“One ought to apply what the basic rule is in any other financial transaction: everyone involved should reveal their identity,” ECB governing council member Ewald Nowotny told the German daily Sueddeutsche Zeitung.
“We need a value-added tax on bitcoin, since it’s not a currency,” said Nowotny, who is head of Austria’s central bank.
Nowotny’s comments echo those by other ECB officials, who regard the bitcoin’s spectacular surge in value as a bubble, rather than a sign it could be a digital competitor to the euro single currency used by its 19 member nations.
Nevertheless, the “digital gold” is a concern for central bankers as it can allow money launderers to dodge around increasingly strict rules in the traditional financial system.
“It can’t be allowed that we’ve just decided to stop printing 500-euro notes to fight money laundering, that we’ve slapped strict rules on every tiny savings club, and then have to watch people blithely laundering money around the globe with bitcoin,” Nowotny said.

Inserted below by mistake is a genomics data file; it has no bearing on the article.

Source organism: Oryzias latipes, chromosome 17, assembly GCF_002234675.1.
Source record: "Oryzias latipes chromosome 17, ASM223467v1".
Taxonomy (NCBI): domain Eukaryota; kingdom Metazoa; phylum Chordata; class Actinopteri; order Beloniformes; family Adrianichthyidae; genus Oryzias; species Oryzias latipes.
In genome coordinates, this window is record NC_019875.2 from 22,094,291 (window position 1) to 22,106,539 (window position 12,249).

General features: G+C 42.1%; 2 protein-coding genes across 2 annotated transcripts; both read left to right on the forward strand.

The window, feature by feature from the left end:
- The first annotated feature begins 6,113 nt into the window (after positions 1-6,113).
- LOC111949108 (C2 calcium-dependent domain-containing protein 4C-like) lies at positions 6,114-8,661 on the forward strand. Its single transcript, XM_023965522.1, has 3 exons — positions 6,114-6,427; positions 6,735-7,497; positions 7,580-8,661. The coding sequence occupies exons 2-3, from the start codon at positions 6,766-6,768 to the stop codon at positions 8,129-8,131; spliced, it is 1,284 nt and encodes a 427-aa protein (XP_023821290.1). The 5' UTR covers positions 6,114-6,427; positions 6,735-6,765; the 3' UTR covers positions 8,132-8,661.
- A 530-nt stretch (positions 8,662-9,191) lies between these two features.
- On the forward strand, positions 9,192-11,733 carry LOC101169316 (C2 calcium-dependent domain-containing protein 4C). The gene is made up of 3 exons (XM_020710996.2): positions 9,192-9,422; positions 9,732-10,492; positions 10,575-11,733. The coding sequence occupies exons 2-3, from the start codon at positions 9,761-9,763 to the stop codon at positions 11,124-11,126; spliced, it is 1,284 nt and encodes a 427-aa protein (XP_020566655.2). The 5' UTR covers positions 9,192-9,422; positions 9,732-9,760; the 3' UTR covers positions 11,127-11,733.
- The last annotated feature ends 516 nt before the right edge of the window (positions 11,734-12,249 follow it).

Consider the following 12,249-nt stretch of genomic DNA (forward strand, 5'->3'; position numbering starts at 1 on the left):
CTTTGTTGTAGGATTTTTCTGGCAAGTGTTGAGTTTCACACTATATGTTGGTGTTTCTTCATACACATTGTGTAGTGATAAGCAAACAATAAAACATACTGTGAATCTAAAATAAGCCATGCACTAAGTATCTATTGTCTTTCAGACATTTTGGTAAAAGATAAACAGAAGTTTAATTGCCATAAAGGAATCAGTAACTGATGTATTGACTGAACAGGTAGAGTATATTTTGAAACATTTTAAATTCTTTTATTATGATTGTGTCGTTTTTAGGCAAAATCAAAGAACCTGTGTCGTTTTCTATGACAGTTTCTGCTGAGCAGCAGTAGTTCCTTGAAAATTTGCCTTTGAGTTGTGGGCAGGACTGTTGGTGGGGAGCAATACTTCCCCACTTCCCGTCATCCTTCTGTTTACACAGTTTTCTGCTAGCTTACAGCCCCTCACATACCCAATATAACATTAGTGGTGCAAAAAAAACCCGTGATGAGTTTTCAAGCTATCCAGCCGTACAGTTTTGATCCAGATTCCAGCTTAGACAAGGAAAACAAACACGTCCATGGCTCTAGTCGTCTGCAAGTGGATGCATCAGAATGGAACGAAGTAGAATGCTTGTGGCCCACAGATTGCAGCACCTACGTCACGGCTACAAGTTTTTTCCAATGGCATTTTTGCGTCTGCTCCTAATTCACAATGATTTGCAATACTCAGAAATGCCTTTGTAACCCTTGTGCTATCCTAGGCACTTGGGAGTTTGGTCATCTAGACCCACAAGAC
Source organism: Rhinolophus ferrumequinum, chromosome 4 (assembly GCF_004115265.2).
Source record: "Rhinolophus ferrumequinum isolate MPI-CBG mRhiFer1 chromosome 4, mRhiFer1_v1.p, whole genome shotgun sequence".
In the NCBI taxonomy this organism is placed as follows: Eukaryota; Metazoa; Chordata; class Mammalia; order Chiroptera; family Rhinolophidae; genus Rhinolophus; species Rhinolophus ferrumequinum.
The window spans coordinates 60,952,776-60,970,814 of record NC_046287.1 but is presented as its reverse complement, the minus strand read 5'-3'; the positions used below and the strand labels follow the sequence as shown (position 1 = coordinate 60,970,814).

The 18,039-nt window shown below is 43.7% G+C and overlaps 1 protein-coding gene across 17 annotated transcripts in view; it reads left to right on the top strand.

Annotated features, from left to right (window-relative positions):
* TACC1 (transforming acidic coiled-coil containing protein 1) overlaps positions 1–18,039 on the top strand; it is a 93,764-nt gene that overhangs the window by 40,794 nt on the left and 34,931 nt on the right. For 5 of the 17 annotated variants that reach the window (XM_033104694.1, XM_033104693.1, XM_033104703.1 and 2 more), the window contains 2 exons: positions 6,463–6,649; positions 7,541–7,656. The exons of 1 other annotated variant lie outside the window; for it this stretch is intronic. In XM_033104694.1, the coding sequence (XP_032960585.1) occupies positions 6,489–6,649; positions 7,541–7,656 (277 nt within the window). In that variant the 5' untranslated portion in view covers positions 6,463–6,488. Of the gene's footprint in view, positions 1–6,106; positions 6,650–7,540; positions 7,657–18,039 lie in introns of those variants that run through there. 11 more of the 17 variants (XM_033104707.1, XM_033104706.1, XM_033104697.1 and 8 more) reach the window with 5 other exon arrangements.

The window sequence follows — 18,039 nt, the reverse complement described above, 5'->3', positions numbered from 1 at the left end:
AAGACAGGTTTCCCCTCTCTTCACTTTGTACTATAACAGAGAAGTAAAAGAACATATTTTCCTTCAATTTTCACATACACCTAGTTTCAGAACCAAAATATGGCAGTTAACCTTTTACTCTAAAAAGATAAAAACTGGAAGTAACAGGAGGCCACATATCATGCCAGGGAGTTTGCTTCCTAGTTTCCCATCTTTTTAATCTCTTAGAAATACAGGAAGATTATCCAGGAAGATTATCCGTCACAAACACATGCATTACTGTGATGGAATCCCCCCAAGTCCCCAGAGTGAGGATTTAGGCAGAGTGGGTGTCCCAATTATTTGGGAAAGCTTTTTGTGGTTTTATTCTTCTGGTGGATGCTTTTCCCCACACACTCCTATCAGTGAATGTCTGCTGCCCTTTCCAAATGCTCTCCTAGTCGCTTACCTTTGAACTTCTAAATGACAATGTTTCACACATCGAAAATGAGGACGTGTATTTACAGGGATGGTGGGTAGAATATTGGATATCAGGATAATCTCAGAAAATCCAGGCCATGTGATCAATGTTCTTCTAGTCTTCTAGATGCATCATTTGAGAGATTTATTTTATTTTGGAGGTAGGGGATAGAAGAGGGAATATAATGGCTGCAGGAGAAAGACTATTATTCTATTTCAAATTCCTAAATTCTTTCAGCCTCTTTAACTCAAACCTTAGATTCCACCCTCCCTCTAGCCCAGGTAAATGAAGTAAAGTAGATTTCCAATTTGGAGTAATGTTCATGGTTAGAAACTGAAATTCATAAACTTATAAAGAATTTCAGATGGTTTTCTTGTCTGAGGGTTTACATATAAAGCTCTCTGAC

Bitcoin, launched in 2009, is a virtual currency created from computer code. It and other virtual currencies use blockchain, which records transactions that are updated in real time on an online ledger and maintained by a network of computers.
Bitcoin is perhaps the best known and most popular virtual currency and its value surged as high as $19,500 in December from around $1,000 in January, but has slipped back after a series of warnings from governments and analysts about the risk and volatility associated with cryptocurrencies.
While blasting the cryptocurrency’s bubble-like characteristics, Nowotny acknowledged the topic had “reached the heart of society,” with people now asking him on the Vienna metro whether they should buy bitcoin, rather than gold as in the past.
But “the central bank would only have to intervene if (bitcoin) were to change people’s behaviour. There are no signs of that yet,” he said, noting that wild gyrations in bitcoin’s value and slow transaction speeds made it hard to use for everyday payments.